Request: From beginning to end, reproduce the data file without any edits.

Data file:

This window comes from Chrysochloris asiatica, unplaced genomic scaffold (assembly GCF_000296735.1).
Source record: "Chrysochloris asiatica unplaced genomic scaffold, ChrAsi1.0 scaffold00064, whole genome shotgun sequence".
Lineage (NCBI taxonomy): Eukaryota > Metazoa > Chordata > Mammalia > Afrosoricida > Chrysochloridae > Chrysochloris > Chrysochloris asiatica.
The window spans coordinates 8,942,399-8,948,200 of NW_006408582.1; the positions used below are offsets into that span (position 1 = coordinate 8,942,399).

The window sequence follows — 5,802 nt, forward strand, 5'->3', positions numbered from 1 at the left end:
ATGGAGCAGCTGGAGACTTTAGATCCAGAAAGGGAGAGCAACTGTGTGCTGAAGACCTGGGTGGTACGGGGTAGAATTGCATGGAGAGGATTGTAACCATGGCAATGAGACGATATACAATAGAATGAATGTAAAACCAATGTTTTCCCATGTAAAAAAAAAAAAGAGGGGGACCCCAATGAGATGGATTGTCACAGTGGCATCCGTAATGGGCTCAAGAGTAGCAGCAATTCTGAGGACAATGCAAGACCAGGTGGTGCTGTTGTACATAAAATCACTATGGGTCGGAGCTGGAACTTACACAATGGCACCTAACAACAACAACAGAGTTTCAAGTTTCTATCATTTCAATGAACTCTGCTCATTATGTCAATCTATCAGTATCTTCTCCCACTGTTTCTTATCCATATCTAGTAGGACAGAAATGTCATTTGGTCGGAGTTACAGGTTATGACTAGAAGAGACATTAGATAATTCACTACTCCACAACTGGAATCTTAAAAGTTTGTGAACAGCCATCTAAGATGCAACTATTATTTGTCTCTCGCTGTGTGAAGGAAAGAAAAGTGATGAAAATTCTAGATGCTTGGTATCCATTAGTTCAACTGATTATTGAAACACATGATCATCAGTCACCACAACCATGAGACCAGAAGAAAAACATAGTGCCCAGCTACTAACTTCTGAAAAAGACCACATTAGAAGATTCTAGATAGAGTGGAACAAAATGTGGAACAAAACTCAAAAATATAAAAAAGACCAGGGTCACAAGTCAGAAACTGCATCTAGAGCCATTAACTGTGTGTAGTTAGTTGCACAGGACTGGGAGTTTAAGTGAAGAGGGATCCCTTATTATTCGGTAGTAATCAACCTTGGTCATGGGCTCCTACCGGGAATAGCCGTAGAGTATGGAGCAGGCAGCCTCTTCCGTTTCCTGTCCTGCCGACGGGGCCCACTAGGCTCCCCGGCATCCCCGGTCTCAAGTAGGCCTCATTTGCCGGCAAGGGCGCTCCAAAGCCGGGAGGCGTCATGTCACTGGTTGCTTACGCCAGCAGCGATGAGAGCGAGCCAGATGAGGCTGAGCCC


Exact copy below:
This window comes from Chrysochloris asiatica, unplaced genomic scaffold (assembly GCF_000296735.1).
Source record: "Chrysochloris asiatica unplaced genomic scaffold, ChrAsi1.0 scaffold00064, whole genome shotgun sequence".
Lineage (NCBI taxonomy): Eukaryota > Metazoa > Chordata > Mammalia > Afrosoricida > Chrysochloridae > Chrysochloris > Chrysochloris asiatica.
The window spans coordinates 8,942,399-8,948,200 of NW_006408582.1; the positions used below are offsets into that span (position 1 = coordinate 8,942,399).

The window sequence follows — 5,802 nt, forward strand, 5'->3', positions numbered from 1 at the left end:
ATGGAGCAGCTGGAGACTTTAGATCCAGAAAGGGAGAGCAACTGTGTGCTGAAGACCTGGGTGGTACGGGGTAGAATTGCATGGAGAGGATTGTAACCATGGCAATGAGACGATATACAATAGAATGAATGTAAAACCAATGTTTTCCCATGTAAAAAAAAAAAAGAGGGGGACCCCAATGAGATGGATTGTCACAGTGGCATCCGTAATGGGCTCAAGAGTAGCAGCAATTCTGAGGACAATGCAAGACCAGGTGGTGCTGTTGTACATAAAATCACTATGGGTCGGAGCTGGAACTTACACAATGGCACCTAACAACAACAACAGAGTTTCAAGTTTCTATCATTTCAATGAACTCTGCTCATTATGTCAATCTATCAGTATCTTCTCCCACTGTTTCTTATCCATATCTAGTAGGACAGAAATGTCATTTGGTCGGAGTTACAGGTTATGACTAGAAGAGACATTAGATAATTCACTACTCCACAACTGGAATCTTAAAAGTTTGTGAACAGCCATCTAAGATGCAACTATTATTTGTCTCTCGCTGTGTGAAGGAAAGAAAAGTGATGAAAATTCTAGATGCTTGGTATCCATTAGTTCAACTGATTATTGAAACACATGATCATCAGTCACCACAACCATGAGACCAGAAGAAAAACATAGTGCCCAGCTACTAACTTCTGAAAAAGACCACATTAGAAGATTCTAGATAGAGTGGAACAAAATGTGGAACAAAACTCAAAAATATAAAAAAGACCAGGGTCACAAGTCAGAAACTGCATCTAGAGCCATTAACTGTGTGTAGTTAGTTGCACAGGACTGGGAGTTTAAGTGAAGAGGGATCCCTTATTATTCGGTAGTAATCAACCTTGGTCATGGGCTCCTACCGGGAATAGCCGTAGAGTATGGAGCAGGCAGCCTCTTCCGTTTCCTGTCCTGCCGACGGGGCCCACTAGGCTCCCCGGCATCCCCGGTCTCAAGTAGGCCTCATTTGCCGGCAAGGGCGCTCCAAAGCCGGGAGGCGTCATGTCACTGGTTGCTTACGCCAGCAGCGATGAGAGCGAGCCAGATGAGGCTGAGCCC